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Thursday, August 20, 2015

Lady Warblers of the West (plus one of the East)

[Mt. Lemmon, AZ. April, August 2015]

Gentleman warblers are well known to birders -- Audubon's, Wilson's, Kirtland's, Townsend's, Swainson's, MacGillivray's, ... to name but a few. However, how many of us are acquainted with our Lady Warblers?

This imbalance in nomenclature is surely a consequence of the regrettable historical fact that, earlier (although true to some degree even now), men and women have been role-bound by gender. And, in the 1700 and 1800's when the birdlife of America was being scientifically documented, men explorers greatly outnumbered women and were generally inspired by their own kind. Nonetheless, some warblers were indeed named after women. And, though smaller in number, our lady warblers are equally striking and deserve every birder's due consideration, and in light of their naming origins, perhaps also our outright fascination.

The mission, then, of this post is to highlight, out of a total of 50-odd warbler species in the US, the only four that are named after women. And this mission was brought to delightful fruition thanks to a recent trip to Arizona. 

Accordingly, we shall review a quartet of lady warblers: Lucy's, Grace's and Virgina's Warblers of the West; as well as Blackburnian Warbler of the Eastern US; in addition, we shall also profile the women behind the names.

We start with Grace's Warbler which is named after Grace Coues. Grace's Warbler was collected by her brother, Elliot Coues, in 1864. Elliot turned over the specimen to Spencer Baird who was responsible for its scientific description. Elliot asked Baird to name the newly discovered species after his sister, Grace, who, at the time, was but a teenager. Grace grew up to live a distinguished life -- marrying the US Ambassador to Switzerland, Charles Page in 1868 and, upon her husband's death, remarried to wed the publisher Dana Estes in 1884.

Grace's Warbler observed at Rose Canyon, Mt. Lemmon

Grace's Warbler has a limited range in the US -- it is a summer breeder mainly found in mountain pine forests of Arizona and New Mexico but it is also seen somewhat uncommonly in similar habitat in adjacent states.

Next, Lucy's Warbler. This warbler was named by Dr. Cooper after Spencer Baird's daughter's Lucy (the same Spencer Baird who named Grace's Warbler). This is a tiny warbler and is unique in being our only desert warbler -- thriving in habitat that would be considered too arid for other wood warblers.

Lucy's Warbler observed at Molino Basin, Mt. Lemmon
Lucy's Warbler is best seen in Arizona where it is quite common in appropriate habitat. This blogger has also observed this warbler at Big Bend NP in Texas where a small population can be sighted. Plumed in delicate shades of cream and grey, this warbler has a rusty crown patch that is usually visible.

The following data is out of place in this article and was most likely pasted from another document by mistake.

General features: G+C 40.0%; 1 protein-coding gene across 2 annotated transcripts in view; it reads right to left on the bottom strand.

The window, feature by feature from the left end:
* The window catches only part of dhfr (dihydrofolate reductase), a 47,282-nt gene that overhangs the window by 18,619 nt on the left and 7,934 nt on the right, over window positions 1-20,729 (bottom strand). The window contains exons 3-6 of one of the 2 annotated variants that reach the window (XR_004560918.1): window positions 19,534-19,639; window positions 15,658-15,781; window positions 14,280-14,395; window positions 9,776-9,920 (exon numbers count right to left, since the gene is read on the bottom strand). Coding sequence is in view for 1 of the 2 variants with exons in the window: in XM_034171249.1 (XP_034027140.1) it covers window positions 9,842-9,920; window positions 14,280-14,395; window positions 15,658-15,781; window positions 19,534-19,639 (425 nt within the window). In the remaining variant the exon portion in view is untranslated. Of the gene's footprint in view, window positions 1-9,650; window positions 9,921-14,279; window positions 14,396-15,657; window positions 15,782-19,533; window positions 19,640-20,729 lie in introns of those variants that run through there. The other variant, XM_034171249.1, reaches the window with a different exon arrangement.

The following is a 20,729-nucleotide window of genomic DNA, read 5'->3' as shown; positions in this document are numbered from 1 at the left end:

Our final Lady Warbler of the West is Virginia's Warbler:

Virginia's Warbler observed at Summerhaven, Mt. Lemman
Virginia's Warbler observed at Summerhaven, Mt. Lemman
Similar to how Grace's Warbler was named, Baird named this warbler after the collector's wishes -- in this case, Dr. William Andersen. A surgeon in the US Army, Dr. Andersen desired that the warbler's name should serve to immortalize his wife -- Virginia. This warbler is probably more widely distributed relative to Grace's and Lucy's  -- being found in Arizona, New Mexico, Colorado, Utah and Nevada. Virginia's Warbler has grey upperparts and white undersides; there is yellow on both the breast and vent; the white eye-rings are quite prominent.

And, lest we forget, we do indeed have a single Lady Warbler in the East -- Blackburnian Warbler which is named after the Englishwoman Anna Blackburne (1726 -- 1793). Mrs. Blackburne (as she preferred to be known although she never married) was a patron of Ornithology and owned a museum in Lancashire, England. It was her brother, Ashton Blackburne, who collected the type specimen and the species was named after Anna by the German zoologist Philipp Ludwig Statius Muller in 1776.

Blackburnian Warbler seen at Magee Marsh, OH
The Blackburnian Warbler outshines most other warblers with its drop-dead gorgeous looks -- a flame-colored throat and face -- the latter showing bold black markings -- set against white undersides and black upperparts. It is a perennial favorite at migration hotspots such as Magee Marsh where it is commonly observed.

Our "Lady Warblers" are a delightful assortment of songbirds that not only typify signature species of the Warbler family but also profile the women in the life of our early explorers and naturalists. Accordingly, the reader is exhorted to discover these 4 warblers that are not only photogenic but also historically significant.

1 comment:

Bob Pelkey said...

Lucy's Warbler is my favorite warbler highlighted in this post as "our only desert warbler." The rusty patch also reminds me of kinglets.